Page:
Medical malpractice can be caused by various actions or failures to act, but the main cause of medical malpractice always boils down to negligence. This is because malpractice is simply a fancy word for negligence. So, medical malpractice is the same thing as medical negligence.
In general, negligence means not exercising reasonable care or doing something wrong. Negligence is based on what lawyers call the "reasonable person" standard. If a reasonable person would have done a certain action, then not doing that action would be negligent. Alternatively, if a reasonable person would not have done a certain action, then doing that action would be negligent.
However, in medical malpractice cases, most courts do not use the reasonable person standard. In medical malpractice cases, most courts define negligence as a health care provider’s failure to exercise the proper standard of care. In this article, we'll explain what that means.
If you have a medical malpractice case (or think that you might have a medical malpractice case), you may have heard of the concept of standard of care, but what does it actually mean?
The first thing to know is that standard of care is a legal term. It is not a medical term. That means that it is primarily lawyers, not doctors, who use the term. In general, the only times that most doctors talk or think about the standard of care is when they are testifying in court on medical malpractice cases or when they are attending medical malpractice seminars.
Standard of care means the degree of care and skill of the average health care provider who practices the provider’s specialty, taking into account the medical knowledge that is available to the physician. Another way to describe the term is that the standard of care is based on the customary practices of the average physician, i.e., what the average physician would customarily or typically do in similar circumstances.
Remember that the reasonableness standard is the general negligence standard, and physicians are judged by the customary practices of the average physician standard. They certainly sound the same. What really is the difference?
The difference arises in the context of legal liability. Physicians are afraid that lay people, including patients and jurors, might interpret reasonable care as ideal, or perfect, care, and physicians cannot give perfect care.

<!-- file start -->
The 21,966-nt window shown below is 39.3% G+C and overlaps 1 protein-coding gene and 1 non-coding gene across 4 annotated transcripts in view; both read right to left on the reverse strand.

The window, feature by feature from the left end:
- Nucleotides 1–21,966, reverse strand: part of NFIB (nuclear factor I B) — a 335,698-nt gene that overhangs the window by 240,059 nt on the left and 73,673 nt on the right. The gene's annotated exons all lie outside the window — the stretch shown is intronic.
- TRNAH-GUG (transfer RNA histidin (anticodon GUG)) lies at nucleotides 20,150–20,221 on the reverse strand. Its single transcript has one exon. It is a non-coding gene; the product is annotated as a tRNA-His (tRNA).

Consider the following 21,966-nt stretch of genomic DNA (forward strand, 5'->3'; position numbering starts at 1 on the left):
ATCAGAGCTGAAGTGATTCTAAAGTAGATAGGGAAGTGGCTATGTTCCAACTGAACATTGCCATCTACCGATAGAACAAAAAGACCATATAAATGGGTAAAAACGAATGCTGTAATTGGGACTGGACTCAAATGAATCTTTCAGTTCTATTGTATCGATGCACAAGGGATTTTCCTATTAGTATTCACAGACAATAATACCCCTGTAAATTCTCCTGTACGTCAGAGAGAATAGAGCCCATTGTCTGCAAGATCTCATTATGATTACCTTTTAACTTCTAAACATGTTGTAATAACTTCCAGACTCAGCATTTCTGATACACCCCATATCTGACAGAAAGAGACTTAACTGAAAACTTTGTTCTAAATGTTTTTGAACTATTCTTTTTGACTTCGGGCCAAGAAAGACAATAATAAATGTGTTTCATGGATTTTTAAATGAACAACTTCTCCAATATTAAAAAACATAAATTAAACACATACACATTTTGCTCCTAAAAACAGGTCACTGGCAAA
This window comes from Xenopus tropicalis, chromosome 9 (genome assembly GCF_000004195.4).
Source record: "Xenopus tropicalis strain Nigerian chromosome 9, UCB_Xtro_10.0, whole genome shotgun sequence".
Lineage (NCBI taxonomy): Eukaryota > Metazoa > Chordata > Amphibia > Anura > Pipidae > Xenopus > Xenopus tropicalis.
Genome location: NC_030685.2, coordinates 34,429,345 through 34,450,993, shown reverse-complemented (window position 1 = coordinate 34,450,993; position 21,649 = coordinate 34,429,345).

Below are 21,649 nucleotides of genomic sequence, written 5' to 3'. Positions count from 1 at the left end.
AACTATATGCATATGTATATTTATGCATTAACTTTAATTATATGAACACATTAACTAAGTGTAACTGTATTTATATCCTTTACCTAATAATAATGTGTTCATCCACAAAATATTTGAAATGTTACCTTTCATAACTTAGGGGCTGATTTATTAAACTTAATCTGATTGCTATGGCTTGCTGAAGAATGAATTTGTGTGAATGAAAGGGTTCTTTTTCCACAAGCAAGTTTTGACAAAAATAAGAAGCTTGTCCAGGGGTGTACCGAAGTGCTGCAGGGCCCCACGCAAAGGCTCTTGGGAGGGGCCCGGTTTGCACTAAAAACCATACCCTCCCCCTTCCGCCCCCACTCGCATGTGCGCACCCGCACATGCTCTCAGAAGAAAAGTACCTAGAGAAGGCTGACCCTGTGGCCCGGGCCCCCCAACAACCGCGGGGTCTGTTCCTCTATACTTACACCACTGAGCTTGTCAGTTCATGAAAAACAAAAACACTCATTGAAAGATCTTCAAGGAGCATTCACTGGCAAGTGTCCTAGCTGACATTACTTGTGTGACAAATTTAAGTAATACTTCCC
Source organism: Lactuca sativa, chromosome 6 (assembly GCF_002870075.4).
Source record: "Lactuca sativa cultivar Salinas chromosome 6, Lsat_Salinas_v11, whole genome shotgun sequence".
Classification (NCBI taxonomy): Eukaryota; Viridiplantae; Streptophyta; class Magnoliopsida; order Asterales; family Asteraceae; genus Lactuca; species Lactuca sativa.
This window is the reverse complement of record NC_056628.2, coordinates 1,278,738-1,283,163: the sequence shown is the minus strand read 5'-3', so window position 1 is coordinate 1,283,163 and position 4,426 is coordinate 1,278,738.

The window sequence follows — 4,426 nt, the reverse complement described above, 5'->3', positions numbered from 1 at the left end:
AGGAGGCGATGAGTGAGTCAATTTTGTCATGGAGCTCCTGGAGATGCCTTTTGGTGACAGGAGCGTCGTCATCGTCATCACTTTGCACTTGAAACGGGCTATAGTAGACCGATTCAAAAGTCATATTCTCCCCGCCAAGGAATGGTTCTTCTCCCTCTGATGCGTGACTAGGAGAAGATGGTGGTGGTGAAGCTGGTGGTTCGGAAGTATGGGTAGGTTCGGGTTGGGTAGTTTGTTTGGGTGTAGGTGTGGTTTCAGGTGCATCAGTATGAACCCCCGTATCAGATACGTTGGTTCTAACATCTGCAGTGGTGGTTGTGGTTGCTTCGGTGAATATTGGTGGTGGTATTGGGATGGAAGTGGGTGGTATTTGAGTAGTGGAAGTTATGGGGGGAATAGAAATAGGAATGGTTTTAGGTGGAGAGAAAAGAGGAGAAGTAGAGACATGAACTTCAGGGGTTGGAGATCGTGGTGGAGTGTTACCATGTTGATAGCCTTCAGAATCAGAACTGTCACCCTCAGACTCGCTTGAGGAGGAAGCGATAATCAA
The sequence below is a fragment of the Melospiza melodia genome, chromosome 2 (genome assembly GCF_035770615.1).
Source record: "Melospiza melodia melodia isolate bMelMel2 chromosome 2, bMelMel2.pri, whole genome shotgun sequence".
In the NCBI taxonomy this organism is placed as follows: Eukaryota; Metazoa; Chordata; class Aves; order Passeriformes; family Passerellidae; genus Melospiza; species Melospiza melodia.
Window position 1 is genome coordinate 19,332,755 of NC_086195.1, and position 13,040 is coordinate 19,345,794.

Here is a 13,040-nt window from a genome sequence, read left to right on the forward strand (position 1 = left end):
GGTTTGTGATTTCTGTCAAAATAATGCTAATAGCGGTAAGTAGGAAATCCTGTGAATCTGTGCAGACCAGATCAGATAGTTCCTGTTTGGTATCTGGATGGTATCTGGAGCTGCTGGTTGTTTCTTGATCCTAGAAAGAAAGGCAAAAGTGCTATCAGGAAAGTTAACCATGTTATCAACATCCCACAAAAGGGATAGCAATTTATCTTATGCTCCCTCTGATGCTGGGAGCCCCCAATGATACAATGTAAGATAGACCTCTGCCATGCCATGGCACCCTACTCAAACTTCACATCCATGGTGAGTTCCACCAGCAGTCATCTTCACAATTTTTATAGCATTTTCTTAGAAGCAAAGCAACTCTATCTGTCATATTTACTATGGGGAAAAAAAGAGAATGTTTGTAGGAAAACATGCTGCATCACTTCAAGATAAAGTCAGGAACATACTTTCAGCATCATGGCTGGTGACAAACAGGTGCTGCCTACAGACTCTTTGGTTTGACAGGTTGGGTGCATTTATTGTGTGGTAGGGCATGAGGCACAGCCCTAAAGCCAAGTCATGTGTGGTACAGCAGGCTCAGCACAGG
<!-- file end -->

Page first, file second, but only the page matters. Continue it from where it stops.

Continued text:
Physicians know that most medical procedures and treatments involve some risk and/or complications, and they don’t want patients thinking that all complications are the result of negligence. Certainly, many complications are the result of negligence, but many other complications just happen. So physicians don’t want their patients (and the general public) thinking that ideal care is a full recovery, and thus anything other than a full recovery must be imperfect, unreasonable, and/or negligent care that could amount to medical malpractice.
One good example of complications in standard medical treatment is anesthesia. The administration of anesthesia always involves risk. There is nothing that even the best anesthesiologist in the world can do to reduce the risk of anesthesia to zero. Sometimes the anesthesiologist can do everything by the book, and the patient will still have a bad reaction to the anesthesia.
Another way to look at the difference is to compare the legal and medical viewpoints on standard of care. While physicians tend to believe that reasonable care includes the customary practices of the average physician, the legal viewpoint is that reasonable care and the customary practices of the average physician are separate standards of care, although with some overlap.
Despite what physicians may want, some states have been moving toward the standard “reasonableness” definition for determining medical malpractice. Then, still other states have a modified definition of "standard of care." They use what is called the "second school of thought" or the "respectable minority" definition, in which doctors and lawyers recognize that there may be more than one acceptable method of delivering care to a patient in a given situation. If you have specific questions about how your state defines standard of care, or you just want to understand your options if you think you have a viable medical negligence case, you should contact a qualified medical malpractice attorney.